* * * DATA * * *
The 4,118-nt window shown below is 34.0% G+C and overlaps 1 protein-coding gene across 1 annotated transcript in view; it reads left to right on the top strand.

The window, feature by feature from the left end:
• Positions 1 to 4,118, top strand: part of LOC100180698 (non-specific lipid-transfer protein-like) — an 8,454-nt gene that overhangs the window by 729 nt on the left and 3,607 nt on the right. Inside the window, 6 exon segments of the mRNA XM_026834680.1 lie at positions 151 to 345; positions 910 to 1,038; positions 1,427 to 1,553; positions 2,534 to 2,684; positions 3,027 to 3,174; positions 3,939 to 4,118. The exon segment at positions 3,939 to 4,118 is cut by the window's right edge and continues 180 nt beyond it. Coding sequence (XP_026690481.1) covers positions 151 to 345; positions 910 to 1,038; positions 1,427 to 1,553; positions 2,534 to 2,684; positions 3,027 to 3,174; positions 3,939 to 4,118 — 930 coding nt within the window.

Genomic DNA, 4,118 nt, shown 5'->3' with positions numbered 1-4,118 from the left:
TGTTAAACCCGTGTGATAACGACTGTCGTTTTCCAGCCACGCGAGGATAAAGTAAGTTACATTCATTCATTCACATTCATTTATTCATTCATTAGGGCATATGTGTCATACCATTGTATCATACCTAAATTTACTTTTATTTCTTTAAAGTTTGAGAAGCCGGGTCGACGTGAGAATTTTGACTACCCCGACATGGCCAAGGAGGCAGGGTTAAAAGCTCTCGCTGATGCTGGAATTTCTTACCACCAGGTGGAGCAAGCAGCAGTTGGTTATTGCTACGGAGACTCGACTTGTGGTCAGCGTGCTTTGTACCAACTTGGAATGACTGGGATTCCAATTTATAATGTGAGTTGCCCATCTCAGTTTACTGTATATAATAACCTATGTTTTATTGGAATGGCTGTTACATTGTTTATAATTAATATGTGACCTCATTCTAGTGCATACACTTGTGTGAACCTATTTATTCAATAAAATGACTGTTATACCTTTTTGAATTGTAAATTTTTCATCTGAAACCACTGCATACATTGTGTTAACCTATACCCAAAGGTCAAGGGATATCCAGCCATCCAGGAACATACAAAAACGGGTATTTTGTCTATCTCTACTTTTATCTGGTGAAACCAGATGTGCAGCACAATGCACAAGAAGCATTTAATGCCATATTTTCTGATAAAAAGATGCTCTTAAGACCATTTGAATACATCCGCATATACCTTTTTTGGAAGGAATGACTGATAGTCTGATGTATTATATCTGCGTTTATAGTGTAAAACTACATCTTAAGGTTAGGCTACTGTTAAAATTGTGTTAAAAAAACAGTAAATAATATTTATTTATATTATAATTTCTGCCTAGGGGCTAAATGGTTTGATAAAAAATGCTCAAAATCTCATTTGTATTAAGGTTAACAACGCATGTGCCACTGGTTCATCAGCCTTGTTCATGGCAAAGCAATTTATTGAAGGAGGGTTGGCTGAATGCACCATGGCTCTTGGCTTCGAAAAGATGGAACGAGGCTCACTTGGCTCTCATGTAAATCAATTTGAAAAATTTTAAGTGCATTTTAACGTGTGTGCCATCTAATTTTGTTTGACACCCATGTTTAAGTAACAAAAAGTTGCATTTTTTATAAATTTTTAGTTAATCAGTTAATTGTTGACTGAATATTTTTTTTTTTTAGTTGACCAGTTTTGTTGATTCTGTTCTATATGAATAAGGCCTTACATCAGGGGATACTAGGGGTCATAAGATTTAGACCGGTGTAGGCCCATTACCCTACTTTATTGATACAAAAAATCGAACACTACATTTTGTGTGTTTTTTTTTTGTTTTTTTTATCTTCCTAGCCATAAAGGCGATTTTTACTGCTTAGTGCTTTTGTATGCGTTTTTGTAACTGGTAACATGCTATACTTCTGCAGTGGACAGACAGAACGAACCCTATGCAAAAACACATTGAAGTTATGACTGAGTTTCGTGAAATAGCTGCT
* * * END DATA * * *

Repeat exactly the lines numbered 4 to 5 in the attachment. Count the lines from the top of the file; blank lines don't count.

Genomic DNA, 4,118 nt, shown 5'->3' with positions numbered 1-4,118 from the left:
TGTTAAACCCGTGTGATAACGACTGTCGTTTTCCAGCCACGCGAGGATAAAGTAAGTTACATTCATTCATTCACATTCATTTATTCATTCATTAGGGCATATGTGTCATACCATTGTATCATACCTAAATTTACTTTTATTTCTTTAAAGTTTGAGAAGCCGGGTCGACGTGAGAATTTTGACTACCCCGACATGGCCAAGGAGGCAGGGTTAAAAGCTCTCGCTGATGCTGGAATTTCTTACCACCAGGTGGAGCAAGCAGCAGTTGGTTATTGCTACGGAGACTCGACTTGTGGTCAGCGTGCTTTGTACCAACTTGGAATGACTGGGATTCCAATTTATAATGTGAGTTGCCCATCTCAGTTTACTGTATATAATAACCTATGTTTTATTGGAATGGCTGTTACATTGTTTATAATTAATATGTGACCTCATTCTAGTGCATACACTTGTGTGAACCTATTTATTCAATAAAATGACTGTTATACCTTTTTGAATTGTAAATTTTTCATCTGAAACCACTGCATACATTGTGTTAACCTATACCCAAAGGTCAAGGGATATCCAGCCATCCAGGAACATACAAAAACGGGTATTTTGTCTATCTCTACTTTTATCTGGTGAAACCAGATGTGCAGCACAATGCACAAGAAGCATTTAATGCCATATTTTCTGATAAAAAGATGCTCTTAAGACCATTTGAATACATCCGCATATACCTTTTTTGGAAGGAATGACTGATAGTCTGATGTATTATATCTGCGTTTATAGTGTAAAACTACATCTTAAGGTTAGGCTACTGTTAAAATTGTGTTAAAAAAACAGTAAATAATATTTATTTATATTATAATTTCTGCCTAGGGGCTAAATGGTTTGATAAAAAATGCTCAAAATCTCATTTGTATTAAGGTTAACAACGCATGTGCCACTGGTTCATCAGCCTTGTTCATGGCAAAGCAATTTATTGAAGGAGGGTTGGCTGAATGCACCATGGCTCTTGGCTTCGAAAAGATGGAACGAGGCTCACTTGGCTCTCATGTAAATCAATTTGAAAAATTTTAAGTGCATTTTAACGTGTGTGCCATCTAATTTTGTTTGACACCCATGTTTAAGTAACAAAAAGTTGCATTTTTTATAAATTTTTAGTTAATCAGTTAATTGTTGACTGAATATTTTTTTTTTTTAGTTGACCAGTTTTGTTGATTCTGTTCTATATGAATAAGGCCTTACATCAGGGGATACTAGGGGTCATAAGATTTAGACCGGTGTAGGCCCATTACCCTACTTTATTGATACAAAAAATCGAACACTACATTTTGTGTGTTTTTTTTTTGTTTTTTTTATCTTCCTAGCCATAAAGGCGATTTTTACTGCTTAGTGCTTTTGTATGCGTTTTTGTAACTGGTAACATGCTATACTTCTGCAGTGGACAGACAGAACGAACCCTATGCAAAAACACATTGAAGTTATGACTGAGTTTCGTGAAATAGCTGCT